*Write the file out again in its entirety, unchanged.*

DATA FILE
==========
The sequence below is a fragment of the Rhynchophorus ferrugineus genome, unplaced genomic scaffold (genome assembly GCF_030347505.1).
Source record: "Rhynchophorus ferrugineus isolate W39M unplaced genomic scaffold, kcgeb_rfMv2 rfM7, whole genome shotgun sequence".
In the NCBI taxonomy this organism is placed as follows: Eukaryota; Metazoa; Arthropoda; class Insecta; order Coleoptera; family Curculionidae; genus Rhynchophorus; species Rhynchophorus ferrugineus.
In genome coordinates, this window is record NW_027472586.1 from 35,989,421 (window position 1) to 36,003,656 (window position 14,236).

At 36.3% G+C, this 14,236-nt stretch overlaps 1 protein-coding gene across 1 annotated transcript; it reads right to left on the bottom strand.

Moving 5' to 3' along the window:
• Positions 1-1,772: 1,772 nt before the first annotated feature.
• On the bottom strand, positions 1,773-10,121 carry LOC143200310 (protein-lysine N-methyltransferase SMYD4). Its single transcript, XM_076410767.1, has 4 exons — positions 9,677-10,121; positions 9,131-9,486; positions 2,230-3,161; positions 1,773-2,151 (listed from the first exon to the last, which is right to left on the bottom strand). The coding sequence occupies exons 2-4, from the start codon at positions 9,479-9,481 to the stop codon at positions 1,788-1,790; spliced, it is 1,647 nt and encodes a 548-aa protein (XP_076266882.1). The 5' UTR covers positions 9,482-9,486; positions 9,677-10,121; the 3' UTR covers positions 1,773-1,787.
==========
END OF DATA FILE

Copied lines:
The sequence below is a fragment of the Rhynchophorus ferrugineus genome, unplaced genomic scaffold (genome assembly GCF_030347505.1).
Source record: "Rhynchophorus ferrugineus isolate W39M unplaced genomic scaffold, kcgeb_rfMv2 rfM7, whole genome shotgun sequence".
In the NCBI taxonomy this organism is placed as follows: Eukaryota; Metazoa; Arthropoda; class Insecta; order Coleoptera; family Curculionidae; genus Rhynchophorus; species Rhynchophorus ferrugineus.
In genome coordinates, this window is record NW_027472586.1 from 35,989,421 (window position 1) to 36,003,656 (window position 14,236).

At 36.3% G+C, this 14,236-nt stretch overlaps 1 protein-coding gene across 1 annotated transcript; it reads right to left on the bottom strand.

Moving 5' to 3' along the window:
• Positions 1-1,772: 1,772 nt before the first annotated feature.
• On the bottom strand, positions 1,773-10,121 carry LOC143200310 (protein-lysine N-methyltransferase SMYD4). Its single transcript, XM_076410767.1, has 4 exons — positions 9,677-10,121; positions 9,131-9,486; positions 2,230-3,161; positions 1,773-2,151 (listed from the first exon to the last, which is right to left on the bottom strand). The coding sequence occupies exons 2-4, from the start codon at positions 9,479-9,481 to the stop codon at positions 1,788-1,790; spliced, it is 1,647 nt and encodes a 548-aa protein (XP_076266882.1). The 5' UTR covers positions 9,482-9,486; positions 9,677-10,121; the 3' UTR covers positions 1,773-1,787.